I realize that, so far, I have only reviewed albums that I liked, so I figured I would post a review of an album that I pretty much thought was, um, underwhelming, to put it politely. The victim? Blood Money, by Mobb Deep (and for those of you who are a little slow, Mobb Deep is a two-man group consisting of Prodigy and Havoc).
Let me begin by making something clear: I love Mobb Deep. Well, the old Mobb Deep. I actually think The Infamous is the best album of all-time, and Hell On Earth was a sure-fire classic, as well. Once the group dropped Murda Muzik, though, was when the selling out began. Murda Muzik wasn't awful, but you could just sense the commencement of Mobb Deep's eventual downfall throughout the project. Then, they came out with Infamy, and the destruction of Mobb Deep was in full force.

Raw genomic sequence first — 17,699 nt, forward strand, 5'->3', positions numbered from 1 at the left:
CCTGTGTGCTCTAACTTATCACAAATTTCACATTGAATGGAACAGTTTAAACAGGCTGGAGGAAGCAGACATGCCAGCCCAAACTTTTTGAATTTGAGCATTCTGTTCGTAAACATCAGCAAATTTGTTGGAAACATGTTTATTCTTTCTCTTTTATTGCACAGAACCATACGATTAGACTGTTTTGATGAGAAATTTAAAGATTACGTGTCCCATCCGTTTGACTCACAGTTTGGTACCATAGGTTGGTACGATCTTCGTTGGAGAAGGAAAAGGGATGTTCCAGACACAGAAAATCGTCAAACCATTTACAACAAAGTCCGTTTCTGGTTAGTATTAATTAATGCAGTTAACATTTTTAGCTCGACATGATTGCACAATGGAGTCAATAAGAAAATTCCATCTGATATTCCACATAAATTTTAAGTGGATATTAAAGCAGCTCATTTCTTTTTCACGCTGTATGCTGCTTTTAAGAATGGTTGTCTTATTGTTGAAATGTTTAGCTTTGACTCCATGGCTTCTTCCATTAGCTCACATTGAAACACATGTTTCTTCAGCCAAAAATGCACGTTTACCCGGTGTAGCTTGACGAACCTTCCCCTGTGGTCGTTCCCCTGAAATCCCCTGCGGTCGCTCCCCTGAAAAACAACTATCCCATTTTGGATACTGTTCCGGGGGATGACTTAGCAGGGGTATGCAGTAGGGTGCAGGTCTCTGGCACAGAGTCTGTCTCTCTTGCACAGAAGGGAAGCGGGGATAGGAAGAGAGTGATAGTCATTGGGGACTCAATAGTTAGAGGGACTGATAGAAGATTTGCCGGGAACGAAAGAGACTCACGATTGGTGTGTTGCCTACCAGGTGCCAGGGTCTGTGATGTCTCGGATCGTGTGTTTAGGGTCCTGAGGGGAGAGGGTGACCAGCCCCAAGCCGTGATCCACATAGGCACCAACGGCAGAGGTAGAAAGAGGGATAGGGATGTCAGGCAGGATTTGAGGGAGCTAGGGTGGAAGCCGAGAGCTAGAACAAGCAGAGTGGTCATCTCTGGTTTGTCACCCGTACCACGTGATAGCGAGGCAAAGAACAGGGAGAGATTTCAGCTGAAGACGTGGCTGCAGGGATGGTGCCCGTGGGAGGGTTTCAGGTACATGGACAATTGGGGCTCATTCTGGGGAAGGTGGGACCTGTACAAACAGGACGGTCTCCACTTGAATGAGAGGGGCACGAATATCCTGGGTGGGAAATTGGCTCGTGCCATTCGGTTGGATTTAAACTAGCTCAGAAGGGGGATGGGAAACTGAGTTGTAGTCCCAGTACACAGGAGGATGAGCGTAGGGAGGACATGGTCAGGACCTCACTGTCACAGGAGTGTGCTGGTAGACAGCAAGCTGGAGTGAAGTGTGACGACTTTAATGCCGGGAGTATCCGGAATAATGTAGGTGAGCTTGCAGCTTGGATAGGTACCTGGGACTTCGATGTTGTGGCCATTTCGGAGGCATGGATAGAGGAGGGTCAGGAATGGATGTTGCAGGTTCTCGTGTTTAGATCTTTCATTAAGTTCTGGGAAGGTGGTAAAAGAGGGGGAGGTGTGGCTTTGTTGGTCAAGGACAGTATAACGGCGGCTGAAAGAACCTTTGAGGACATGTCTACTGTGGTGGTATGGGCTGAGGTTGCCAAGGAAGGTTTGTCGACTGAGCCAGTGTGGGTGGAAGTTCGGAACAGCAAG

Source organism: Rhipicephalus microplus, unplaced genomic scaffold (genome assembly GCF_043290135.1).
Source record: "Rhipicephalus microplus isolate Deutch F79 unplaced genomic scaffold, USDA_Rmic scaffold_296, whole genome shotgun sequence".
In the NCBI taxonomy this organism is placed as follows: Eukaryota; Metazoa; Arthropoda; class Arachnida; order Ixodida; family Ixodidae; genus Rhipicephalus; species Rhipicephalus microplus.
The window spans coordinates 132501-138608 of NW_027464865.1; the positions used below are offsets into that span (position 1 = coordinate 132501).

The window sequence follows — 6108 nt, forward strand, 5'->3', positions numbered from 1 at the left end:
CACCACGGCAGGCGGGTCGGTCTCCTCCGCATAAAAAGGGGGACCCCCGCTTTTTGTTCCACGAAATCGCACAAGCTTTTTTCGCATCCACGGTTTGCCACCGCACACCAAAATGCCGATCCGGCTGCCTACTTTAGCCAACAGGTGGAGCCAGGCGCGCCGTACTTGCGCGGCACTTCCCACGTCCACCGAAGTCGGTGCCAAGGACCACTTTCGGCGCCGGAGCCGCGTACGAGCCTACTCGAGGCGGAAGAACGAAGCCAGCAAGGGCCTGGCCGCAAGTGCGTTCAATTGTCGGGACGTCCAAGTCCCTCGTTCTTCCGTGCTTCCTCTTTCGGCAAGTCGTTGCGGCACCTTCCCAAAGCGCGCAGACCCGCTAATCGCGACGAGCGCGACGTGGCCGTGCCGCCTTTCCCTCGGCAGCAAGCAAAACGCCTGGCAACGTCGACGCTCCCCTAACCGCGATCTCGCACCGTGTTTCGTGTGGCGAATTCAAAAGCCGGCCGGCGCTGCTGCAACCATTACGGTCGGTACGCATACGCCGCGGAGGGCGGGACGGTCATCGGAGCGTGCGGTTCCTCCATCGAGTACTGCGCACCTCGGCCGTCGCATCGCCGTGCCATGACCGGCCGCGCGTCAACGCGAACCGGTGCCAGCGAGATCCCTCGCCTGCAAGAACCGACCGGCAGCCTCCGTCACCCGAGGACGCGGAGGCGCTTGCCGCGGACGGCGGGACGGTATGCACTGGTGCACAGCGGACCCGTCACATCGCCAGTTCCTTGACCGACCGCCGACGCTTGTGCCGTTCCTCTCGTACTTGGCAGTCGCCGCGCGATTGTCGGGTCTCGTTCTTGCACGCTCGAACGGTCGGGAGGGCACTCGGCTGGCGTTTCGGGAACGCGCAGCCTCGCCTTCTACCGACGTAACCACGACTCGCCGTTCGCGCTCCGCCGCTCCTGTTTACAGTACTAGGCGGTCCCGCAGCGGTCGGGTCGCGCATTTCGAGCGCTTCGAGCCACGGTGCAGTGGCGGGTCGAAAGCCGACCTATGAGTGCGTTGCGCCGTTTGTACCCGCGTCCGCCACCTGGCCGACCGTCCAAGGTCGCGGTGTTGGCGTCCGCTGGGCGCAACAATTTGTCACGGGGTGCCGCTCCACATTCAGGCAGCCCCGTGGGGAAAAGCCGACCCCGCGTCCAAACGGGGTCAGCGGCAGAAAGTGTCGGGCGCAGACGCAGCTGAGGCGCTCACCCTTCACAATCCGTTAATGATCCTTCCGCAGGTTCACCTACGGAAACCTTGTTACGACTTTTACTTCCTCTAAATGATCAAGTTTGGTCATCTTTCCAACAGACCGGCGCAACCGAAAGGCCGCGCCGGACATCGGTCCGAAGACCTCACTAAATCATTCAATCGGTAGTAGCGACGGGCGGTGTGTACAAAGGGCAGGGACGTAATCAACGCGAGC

Blood Money was the last album the group made together, partly due to the fact that, shortly after, Prodigy went to prison. It was also their first album under G-Unit Records, and while many fans will attribute that to being the main reason why Mobb Deep fell off, it happened long before that (people will look for any little excuse to hate on 50 Cent).
So, without further ado, let's look at Blood Money, an album by a group that I refuse to even believe is Mobb Deep.
1. Smoke It
Okay; I'll actually concede that this beat, which was produced by Sha Money XL, isn't too bad. As a matter of fact, it's pretty good, but as soon as Havoc (who was always my favorite Mobb Deep member) starts rapping, you will start longing for the "Survival Of The Fittest" days when the Mobb was actually the Mobb.